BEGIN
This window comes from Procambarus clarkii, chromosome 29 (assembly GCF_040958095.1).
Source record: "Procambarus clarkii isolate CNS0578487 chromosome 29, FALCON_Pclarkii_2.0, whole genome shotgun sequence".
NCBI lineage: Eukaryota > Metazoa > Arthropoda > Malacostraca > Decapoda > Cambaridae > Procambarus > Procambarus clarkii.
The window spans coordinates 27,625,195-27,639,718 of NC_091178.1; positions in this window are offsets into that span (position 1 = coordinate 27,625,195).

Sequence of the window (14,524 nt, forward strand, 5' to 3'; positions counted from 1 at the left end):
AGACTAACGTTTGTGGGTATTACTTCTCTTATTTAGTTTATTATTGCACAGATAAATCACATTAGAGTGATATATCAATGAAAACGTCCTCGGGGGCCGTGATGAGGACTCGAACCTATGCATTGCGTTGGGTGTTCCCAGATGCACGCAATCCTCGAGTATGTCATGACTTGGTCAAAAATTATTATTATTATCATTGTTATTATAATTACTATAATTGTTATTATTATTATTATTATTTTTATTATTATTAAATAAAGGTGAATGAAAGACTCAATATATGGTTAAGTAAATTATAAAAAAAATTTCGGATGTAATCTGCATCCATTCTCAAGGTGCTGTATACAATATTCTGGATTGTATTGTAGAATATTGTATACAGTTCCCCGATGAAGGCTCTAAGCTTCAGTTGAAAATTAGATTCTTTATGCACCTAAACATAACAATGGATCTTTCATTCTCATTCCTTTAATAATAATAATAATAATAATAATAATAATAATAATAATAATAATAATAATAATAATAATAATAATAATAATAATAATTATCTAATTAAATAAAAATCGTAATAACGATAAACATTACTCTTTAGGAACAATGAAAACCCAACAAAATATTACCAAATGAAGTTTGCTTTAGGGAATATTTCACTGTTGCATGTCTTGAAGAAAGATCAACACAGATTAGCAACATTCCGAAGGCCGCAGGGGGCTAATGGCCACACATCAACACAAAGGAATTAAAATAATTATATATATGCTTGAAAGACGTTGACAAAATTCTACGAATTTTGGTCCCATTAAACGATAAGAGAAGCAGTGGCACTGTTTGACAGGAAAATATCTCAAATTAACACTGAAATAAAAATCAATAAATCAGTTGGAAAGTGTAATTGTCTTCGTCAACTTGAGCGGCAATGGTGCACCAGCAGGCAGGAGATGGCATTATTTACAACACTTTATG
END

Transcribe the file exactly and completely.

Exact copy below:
This window comes from Procambarus clarkii, chromosome 29 (assembly GCF_040958095.1).
Source record: "Procambarus clarkii isolate CNS0578487 chromosome 29, FALCON_Pclarkii_2.0, whole genome shotgun sequence".
NCBI lineage: Eukaryota > Metazoa > Arthropoda > Malacostraca > Decapoda > Cambaridae > Procambarus > Procambarus clarkii.
The window spans coordinates 27,625,195-27,639,718 of NC_091178.1; positions in this window are offsets into that span (position 1 = coordinate 27,625,195).

Sequence of the window (14,524 nt, forward strand, 5' to 3'; positions counted from 1 at the left end):
AGACTAACGTTTGTGGGTATTACTTCTCTTATTTAGTTTATTATTGCACAGATAAATCACATTAGAGTGATATATCAATGAAAACGTCCTCGGGGGCCGTGATGAGGACTCGAACCTATGCATTGCGTTGGGTGTTCCCAGATGCACGCAATCCTCGAGTATGTCATGACTTGGTCAAAAATTATTATTATTATCATTGTTATTATAATTACTATAATTGTTATTATTATTATTATTATTTTTATTATTATTAAATAAAGGTGAATGAAAGACTCAATATATGGTTAAGTAAATTATAAAAAAAATTTCGGATGTAATCTGCATCCATTCTCAAGGTGCTGTATACAATATTCTGGATTGTATTGTAGAATATTGTATACAGTTCCCCGATGAAGGCTCTAAGCTTCAGTTGAAAATTAGATTCTTTATGCACCTAAACATAACAATGGATCTTTCATTCTCATTCCTTTAATAATAATAATAATAATAATAATAATAATAATAATAATAATAATAATAATAATAATAATAATAATAATAATAATAATTATCTAATTAAATAAAAATCGTAATAACGATAAACATTACTCTTTAGGAACAATGAAAACCCAACAAAATATTACCAAATGAAGTTTGCTTTAGGGAATATTTCACTGTTGCATGTCTTGAAGAAAGATCAACACAGATTAGCAACATTCCGAAGGCCGCAGGGGGCTAATGGCCACACATCAACACAAAGGAATTAAAATAATTATATATATGCTTGAAAGACGTTGACAAAATTCTACGAATTTTGGTCCCATTAAACGATAAGAGAAGCAGTGGCACTGTTTGACAGGAAAATATCTCAAATTAACACTGAAATAAAAATCAATAAATCAGTTGGAAAGTGTAATTGTCTTCGTCAACTTGAGCGGCAATGGTGCACCAGCAGGCAGGAGATGGCATTATTTACAACACTTTATG